Hot New D-SLRs
How seven recently introduced models stack up
Nikon has replaced its long-successful 6.1-megapixel D70s with the D80, a 10.2-megapixel D-SLR that's priced at less than $1,000, which has a lot going for it besides the 67-percent increase in resolution.
For starters, the D80 is fast: It starts up in just 0.16 of a second and has a shutter-release lag of a mere 80 milliseconds, so you're not going to miss shots waiting on the camera. It can shoot up to 100 JPEGs or 6 NEF (RAW) images at 3 fps, and the 11-area Multi-CAM 1000 AF system (which functions in light levels as dim as EV -1) can keep up with quick-moving subjects.
Like the higher-end D200, the D80 features Nikon's Color Matrix Metering II, but with a 420-segment sensor instead of the D200's 1005-segment sensor. There's also center-weighted metering (with 75 percent of the emphasis on a central 6mm, 8mm or 10mm area in the center of the finder, which is your choice via a menu) and 2.5-percent spot metering.
The Nikon D80's image-processing engine combines color-independent analog preconditioning with precision 12-bit digital image processing for outstanding color and tone reproduction, yet reduces power consumption to provide up to 2,700 shots per charge with the provided Li-Ion battery.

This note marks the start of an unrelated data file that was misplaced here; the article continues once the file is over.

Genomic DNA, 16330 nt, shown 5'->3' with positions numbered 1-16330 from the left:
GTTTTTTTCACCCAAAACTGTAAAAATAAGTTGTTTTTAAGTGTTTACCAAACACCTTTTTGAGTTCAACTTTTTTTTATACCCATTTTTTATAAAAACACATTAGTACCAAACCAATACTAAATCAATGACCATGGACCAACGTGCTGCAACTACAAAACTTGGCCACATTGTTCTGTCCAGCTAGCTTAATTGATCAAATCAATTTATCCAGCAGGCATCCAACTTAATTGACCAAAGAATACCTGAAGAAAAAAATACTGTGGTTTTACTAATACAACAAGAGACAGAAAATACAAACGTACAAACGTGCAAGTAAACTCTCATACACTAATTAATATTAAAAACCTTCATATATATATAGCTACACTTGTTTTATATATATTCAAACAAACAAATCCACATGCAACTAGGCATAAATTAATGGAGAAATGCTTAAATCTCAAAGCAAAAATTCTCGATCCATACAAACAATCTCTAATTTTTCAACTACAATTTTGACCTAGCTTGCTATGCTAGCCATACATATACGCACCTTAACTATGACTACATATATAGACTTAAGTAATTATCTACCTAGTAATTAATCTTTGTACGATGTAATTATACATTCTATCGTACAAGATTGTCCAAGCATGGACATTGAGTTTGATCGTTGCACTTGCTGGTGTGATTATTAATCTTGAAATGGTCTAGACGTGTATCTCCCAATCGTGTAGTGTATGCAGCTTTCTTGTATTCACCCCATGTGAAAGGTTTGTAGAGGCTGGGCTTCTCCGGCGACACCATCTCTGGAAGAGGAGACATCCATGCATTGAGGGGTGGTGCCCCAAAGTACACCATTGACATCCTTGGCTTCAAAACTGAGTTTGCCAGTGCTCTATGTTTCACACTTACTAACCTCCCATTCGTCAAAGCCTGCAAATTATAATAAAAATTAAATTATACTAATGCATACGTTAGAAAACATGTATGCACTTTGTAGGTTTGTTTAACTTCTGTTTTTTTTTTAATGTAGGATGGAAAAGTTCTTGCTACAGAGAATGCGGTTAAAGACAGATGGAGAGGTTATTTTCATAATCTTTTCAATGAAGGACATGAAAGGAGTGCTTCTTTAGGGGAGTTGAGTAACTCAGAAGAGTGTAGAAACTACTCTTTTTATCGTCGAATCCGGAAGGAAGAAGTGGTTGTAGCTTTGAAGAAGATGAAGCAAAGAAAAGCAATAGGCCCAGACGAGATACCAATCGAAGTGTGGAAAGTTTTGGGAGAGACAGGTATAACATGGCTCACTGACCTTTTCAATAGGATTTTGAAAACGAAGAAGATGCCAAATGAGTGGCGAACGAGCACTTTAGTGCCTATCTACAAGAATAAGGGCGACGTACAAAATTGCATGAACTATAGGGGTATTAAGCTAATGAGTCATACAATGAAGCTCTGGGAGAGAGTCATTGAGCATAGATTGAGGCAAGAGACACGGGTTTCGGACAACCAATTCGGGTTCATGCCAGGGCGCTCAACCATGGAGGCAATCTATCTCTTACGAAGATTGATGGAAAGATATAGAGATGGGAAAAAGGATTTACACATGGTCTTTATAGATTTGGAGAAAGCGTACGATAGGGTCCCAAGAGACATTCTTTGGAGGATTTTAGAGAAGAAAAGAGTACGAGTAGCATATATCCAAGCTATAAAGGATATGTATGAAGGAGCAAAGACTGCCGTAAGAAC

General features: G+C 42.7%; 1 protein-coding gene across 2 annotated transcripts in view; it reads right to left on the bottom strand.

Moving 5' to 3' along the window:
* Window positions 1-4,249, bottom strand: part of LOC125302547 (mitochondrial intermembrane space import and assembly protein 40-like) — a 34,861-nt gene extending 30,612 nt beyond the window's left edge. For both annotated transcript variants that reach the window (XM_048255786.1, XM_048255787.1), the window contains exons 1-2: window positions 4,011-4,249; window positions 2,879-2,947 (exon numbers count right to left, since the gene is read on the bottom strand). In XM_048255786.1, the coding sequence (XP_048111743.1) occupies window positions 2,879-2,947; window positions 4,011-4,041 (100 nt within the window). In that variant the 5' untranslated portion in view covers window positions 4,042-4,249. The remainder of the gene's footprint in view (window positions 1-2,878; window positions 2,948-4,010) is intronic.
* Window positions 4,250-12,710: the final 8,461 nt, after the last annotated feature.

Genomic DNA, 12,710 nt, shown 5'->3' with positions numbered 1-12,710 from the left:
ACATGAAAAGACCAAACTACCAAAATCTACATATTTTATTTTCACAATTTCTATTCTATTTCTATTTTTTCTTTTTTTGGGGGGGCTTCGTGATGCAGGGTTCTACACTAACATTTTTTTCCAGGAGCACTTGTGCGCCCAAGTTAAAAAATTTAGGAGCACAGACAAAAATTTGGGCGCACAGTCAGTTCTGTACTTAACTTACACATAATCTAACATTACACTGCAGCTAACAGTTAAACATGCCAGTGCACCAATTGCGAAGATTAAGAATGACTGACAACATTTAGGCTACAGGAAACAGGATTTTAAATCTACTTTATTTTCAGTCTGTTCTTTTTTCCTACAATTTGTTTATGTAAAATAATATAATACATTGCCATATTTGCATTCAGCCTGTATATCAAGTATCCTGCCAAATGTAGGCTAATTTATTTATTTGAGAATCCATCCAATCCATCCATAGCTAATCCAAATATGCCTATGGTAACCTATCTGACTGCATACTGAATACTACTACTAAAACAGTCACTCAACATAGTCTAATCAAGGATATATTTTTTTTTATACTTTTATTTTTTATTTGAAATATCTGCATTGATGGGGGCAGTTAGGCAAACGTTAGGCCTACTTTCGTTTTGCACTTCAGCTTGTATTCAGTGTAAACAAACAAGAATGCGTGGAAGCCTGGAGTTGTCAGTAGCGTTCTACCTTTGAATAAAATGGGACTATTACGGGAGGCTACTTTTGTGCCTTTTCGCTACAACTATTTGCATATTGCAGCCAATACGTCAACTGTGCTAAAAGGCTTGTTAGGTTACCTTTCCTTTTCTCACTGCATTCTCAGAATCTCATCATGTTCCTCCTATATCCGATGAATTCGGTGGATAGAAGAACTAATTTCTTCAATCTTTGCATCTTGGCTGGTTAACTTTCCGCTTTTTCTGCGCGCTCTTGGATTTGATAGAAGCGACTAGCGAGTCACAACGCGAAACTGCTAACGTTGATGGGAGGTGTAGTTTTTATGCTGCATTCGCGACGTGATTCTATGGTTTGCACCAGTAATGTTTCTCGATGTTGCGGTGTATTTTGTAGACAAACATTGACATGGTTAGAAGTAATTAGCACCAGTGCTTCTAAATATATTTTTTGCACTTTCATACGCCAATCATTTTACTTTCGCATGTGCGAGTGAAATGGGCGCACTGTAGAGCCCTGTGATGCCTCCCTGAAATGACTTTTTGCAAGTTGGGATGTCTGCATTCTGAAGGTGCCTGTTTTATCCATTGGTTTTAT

Creative features include D-Lighting (which automatically balances underexposed areas without affecting highlights), Trim (which lets you reduce file sizes in-camera for easy sharing), Image Overlay (which merges a pair of selected RAW images in-camera, useful for sharp/unsharp image soft-focus effects), monochrome settings and film effects. You can also do multiple exposures with the D80. The 2.5-inch, 230,000-pixel LCD monitor can be viewed from angles of up to 170 degrees and provides magnifications up to 25x for easy image checking. Notably smaller and lighter than the D200, the D80 offers many of its features in a much lower-priced package. Estimated Street Price: $999. Contact: Nikon, (800) NIKON-UX,.